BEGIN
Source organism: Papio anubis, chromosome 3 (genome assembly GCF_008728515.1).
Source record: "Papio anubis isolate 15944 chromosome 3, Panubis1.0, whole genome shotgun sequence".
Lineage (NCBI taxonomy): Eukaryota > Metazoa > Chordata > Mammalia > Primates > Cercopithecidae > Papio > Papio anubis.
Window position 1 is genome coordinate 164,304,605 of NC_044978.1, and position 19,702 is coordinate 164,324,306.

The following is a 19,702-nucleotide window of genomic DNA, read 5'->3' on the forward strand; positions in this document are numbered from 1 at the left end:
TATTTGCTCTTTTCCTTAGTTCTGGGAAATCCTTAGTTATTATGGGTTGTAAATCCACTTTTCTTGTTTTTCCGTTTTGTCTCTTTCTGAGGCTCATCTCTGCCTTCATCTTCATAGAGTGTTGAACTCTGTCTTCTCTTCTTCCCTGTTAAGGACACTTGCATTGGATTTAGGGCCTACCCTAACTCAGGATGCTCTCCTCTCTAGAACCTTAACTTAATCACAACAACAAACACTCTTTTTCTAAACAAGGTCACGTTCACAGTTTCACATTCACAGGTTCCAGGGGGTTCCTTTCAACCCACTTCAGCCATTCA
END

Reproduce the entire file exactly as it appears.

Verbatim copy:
Source organism: Papio anubis, chromosome 3 (genome assembly GCF_008728515.1).
Source record: "Papio anubis isolate 15944 chromosome 3, Panubis1.0, whole genome shotgun sequence".
Lineage (NCBI taxonomy): Eukaryota > Metazoa > Chordata > Mammalia > Primates > Cercopithecidae > Papio > Papio anubis.
Window position 1 is genome coordinate 164,304,605 of NC_044978.1, and position 19,702 is coordinate 164,324,306.

The following is a 19,702-nucleotide window of genomic DNA, read 5'->3' on the forward strand; positions in this document are numbered from 1 at the left end:
TATTTGCTCTTTTCCTTAGTTCTGGGAAATCCTTAGTTATTATGGGTTGTAAATCCACTTTTCTTGTTTTTCCGTTTTGTCTCTTTCTGAGGCTCATCTCTGCCTTCATCTTCATAGAGTGTTGAACTCTGTCTTCTCTTCTTCCCTGTTAAGGACACTTGCATTGGATTTAGGGCCTACCCTAACTCAGGATGCTCTCCTCTCTAGAACCTTAACTTAATCACAACAACAAACACTCTTTTTCTAAACAAGGTCACGTTCACAGTTTCACATTCACAGGTTCCAGGGGGTTCCTTTCAACCCACTTCAGCCATTCA